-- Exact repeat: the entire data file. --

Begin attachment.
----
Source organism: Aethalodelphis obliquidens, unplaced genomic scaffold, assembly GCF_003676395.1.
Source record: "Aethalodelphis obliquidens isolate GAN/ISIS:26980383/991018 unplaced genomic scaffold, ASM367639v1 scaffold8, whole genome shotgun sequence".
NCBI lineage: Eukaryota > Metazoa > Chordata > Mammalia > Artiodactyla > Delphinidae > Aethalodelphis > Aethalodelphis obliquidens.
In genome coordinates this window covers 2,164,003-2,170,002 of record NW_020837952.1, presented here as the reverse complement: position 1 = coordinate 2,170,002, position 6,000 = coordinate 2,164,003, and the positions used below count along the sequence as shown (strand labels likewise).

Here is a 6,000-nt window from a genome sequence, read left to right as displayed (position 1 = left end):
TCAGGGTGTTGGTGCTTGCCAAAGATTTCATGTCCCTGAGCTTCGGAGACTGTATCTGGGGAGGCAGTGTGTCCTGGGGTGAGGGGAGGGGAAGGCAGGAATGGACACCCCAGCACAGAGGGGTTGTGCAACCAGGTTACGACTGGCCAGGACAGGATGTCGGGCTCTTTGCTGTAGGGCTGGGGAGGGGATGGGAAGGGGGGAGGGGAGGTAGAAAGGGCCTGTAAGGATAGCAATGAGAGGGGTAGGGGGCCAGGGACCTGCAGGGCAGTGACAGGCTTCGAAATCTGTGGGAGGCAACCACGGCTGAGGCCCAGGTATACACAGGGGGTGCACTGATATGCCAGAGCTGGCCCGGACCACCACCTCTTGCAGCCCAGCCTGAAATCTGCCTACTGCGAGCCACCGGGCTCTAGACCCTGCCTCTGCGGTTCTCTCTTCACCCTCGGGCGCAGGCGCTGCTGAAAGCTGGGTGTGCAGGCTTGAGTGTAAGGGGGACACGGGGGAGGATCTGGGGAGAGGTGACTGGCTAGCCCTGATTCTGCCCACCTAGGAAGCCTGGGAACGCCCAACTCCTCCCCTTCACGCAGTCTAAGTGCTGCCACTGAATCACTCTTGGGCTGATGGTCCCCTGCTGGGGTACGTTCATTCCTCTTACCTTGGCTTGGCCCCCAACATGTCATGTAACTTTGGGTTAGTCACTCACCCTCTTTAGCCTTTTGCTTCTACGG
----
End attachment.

Source organism: Aethalodelphis obliquidens, unplaced genomic scaffold, assembly GCF_003676395.1.
Source record: "Aethalodelphis obliquidens isolate GAN/ISIS:26980383/991018 unplaced genomic scaffold, ASM367639v1 scaffold8, whole genome shotgun sequence".
NCBI lineage: Eukaryota > Metazoa > Chordata > Mammalia > Artiodactyla > Delphinidae > Aethalodelphis > Aethalodelphis obliquidens.
In genome coordinates this window covers 2,164,003-2,170,002 of record NW_020837952.1, presented here as the reverse complement: position 1 = coordinate 2,170,002, position 6,000 = coordinate 2,164,003, and the positions used below count along the sequence as shown (strand labels likewise).

Here is a 6,000-nt window from a genome sequence, read left to right as displayed (position 1 = left end):
TCAGGGTGTTGGTGCTTGCCAAAGATTTCATGTCCCTGAGCTTCGGAGACTGTATCTGGGGAGGCAGTGTGTCCTGGGGTGAGGGGAGGGGAAGGCAGGAATGGACACCCCAGCACAGAGGGGTTGTGCAACCAGGTTACGACTGGCCAGGACAGGATGTCGGGCTCTTTGCTGTAGGGCTGGGGAGGGGATGGGAAGGGGGGAGGGGAGGTAGAAAGGGCCTGTAAGGATAGCAATGAGAGGGGTAGGGGGCCAGGGACCTGCAGGGCAGTGACAGGCTTCGAAATCTGTGGGAGGCAACCACGGCTGAGGCCCAGGTATACACAGGGGGTGCACTGATATGCCAGAGCTGGCCCGGACCACCACCTCTTGCAGCCCAGCCTGAAATCTGCCTACTGCGAGCCACCGGGCTCTAGACCCTGCCTCTGCGGTTCTCTCTTCACCCTCGGGCGCAGGCGCTGCTGAAAGCTGGGTGTGCAGGCTTGAGTGTAAGGGGGACACGGGGGAGGATCTGGGGAGAGGTGACTGGCTAGCCCTGATTCTGCCCACCTAGGAAGCCTGGGAACGCCCAACTCCTCCCCTTCACGCAGTCTAAGTGCTGCCACTGAATCACTCTTGGGCTGATGGTCCCCTGCTGGGGTACGTTCATTCCTCTTACCTTGGCTTGGCCCCCAACATGTCATGTAACTTTGGGTTAGTCACTCACCCTCTTTAGCCTTTTGCTTCTACGG